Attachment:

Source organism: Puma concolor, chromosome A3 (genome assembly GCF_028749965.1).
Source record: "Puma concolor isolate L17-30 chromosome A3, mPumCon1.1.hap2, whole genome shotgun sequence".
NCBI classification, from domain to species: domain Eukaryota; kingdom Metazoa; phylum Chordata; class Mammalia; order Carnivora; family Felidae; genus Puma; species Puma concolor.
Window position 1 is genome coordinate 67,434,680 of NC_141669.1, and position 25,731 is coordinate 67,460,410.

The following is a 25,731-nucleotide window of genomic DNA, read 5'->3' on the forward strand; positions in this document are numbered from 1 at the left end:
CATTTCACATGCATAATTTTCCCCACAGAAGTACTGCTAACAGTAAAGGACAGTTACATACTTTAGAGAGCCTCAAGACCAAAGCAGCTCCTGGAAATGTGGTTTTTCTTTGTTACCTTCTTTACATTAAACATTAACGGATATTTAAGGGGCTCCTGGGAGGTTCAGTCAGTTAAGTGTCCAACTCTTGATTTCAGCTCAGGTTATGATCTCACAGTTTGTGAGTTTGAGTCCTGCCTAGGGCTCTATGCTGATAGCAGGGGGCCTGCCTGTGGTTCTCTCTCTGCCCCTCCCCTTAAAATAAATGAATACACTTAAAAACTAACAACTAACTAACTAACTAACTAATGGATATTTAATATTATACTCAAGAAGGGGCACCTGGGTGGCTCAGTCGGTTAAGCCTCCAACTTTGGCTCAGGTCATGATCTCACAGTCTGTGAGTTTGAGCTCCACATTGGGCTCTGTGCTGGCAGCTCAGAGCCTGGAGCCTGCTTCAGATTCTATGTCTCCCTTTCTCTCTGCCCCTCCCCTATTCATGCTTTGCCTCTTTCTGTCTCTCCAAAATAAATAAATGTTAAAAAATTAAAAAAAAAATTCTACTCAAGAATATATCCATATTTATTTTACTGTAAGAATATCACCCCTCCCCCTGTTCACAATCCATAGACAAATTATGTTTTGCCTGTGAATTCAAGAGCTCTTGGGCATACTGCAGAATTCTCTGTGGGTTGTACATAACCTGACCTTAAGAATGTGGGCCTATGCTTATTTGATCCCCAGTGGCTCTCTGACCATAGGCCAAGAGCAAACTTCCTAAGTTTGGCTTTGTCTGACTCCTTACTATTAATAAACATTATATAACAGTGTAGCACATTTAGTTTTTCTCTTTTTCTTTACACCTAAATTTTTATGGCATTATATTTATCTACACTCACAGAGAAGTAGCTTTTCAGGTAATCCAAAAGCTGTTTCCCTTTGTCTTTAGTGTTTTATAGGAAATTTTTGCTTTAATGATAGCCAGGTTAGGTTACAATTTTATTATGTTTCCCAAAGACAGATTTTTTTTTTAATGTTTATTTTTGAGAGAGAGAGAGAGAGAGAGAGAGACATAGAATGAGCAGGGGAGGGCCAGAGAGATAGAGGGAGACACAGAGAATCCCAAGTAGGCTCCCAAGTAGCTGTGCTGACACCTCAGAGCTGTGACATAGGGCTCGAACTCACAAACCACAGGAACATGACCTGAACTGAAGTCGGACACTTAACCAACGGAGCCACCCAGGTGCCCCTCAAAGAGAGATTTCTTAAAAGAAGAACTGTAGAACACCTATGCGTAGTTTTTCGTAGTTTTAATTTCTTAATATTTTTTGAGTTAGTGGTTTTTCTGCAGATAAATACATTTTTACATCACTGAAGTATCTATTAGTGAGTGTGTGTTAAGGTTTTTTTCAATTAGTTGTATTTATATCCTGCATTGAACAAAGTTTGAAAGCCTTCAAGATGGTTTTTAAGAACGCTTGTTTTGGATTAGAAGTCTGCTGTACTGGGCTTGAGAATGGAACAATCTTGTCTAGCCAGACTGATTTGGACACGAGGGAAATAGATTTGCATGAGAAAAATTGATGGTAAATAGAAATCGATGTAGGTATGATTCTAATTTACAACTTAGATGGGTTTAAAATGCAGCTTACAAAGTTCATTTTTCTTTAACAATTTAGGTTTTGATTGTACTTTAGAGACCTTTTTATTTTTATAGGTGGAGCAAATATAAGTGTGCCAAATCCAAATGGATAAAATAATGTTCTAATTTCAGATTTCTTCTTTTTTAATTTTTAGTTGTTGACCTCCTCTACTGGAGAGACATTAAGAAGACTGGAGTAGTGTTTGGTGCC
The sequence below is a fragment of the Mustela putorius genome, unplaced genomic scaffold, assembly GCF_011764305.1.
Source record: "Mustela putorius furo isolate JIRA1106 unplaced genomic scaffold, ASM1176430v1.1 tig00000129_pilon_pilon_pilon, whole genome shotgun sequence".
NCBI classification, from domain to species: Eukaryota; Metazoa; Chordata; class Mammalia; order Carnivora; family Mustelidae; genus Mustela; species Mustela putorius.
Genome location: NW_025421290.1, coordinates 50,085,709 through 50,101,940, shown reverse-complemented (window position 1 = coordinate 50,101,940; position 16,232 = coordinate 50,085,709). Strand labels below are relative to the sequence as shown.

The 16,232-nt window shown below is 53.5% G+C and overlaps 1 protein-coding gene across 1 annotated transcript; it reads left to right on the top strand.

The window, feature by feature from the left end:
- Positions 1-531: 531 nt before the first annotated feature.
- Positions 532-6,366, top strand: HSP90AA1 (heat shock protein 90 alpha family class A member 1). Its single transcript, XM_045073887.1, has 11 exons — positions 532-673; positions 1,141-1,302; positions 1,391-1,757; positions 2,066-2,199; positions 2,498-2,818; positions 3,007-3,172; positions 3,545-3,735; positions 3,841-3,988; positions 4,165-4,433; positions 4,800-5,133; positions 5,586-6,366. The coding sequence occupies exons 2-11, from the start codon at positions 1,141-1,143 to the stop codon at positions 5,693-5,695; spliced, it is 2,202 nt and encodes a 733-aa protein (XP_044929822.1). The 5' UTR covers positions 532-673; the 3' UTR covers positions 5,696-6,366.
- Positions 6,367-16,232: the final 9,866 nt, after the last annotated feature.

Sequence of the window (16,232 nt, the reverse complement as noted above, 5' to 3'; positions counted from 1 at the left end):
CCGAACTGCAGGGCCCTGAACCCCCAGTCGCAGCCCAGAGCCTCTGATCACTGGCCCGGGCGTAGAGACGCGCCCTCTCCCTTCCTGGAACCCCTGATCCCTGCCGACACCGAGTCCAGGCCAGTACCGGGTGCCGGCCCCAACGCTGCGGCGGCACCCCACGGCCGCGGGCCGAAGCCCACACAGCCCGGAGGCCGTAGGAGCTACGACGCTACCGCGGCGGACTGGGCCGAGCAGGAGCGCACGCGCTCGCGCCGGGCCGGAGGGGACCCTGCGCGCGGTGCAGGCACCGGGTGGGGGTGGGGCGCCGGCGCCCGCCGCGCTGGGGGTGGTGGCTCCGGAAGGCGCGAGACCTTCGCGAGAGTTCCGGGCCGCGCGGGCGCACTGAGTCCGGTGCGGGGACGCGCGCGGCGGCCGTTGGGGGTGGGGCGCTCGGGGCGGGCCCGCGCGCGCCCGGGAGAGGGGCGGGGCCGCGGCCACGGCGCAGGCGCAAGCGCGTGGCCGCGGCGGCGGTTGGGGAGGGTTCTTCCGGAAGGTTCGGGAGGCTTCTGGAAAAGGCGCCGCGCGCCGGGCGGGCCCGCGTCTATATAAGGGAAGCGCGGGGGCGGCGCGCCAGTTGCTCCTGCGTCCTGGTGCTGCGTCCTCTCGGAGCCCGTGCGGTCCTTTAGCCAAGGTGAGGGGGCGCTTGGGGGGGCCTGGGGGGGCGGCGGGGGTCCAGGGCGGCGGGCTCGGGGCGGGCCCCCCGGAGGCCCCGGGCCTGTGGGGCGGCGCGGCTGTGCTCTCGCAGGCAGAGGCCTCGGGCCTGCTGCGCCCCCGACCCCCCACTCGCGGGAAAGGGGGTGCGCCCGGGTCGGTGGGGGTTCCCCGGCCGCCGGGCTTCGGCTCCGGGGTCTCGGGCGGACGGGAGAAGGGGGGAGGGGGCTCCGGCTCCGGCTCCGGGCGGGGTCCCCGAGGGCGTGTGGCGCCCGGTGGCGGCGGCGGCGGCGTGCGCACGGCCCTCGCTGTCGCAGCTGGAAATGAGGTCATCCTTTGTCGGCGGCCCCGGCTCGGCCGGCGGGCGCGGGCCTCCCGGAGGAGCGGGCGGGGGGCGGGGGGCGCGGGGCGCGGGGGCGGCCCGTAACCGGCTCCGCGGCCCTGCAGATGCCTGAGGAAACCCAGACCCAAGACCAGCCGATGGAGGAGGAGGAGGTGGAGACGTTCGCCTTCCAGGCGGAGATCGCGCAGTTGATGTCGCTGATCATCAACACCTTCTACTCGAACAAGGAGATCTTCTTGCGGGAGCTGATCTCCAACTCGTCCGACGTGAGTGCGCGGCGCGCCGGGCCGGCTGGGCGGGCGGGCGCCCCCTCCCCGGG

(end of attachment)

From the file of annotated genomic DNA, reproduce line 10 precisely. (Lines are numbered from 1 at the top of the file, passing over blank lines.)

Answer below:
Genome location: NW_025421290.1, coordinates 50,085,709 through 50,101,940, shown reverse-complemented (window position 1 = coordinate 50,101,940; position 16,232 = coordinate 50,085,709). Strand labels below are relative to the sequence as shown.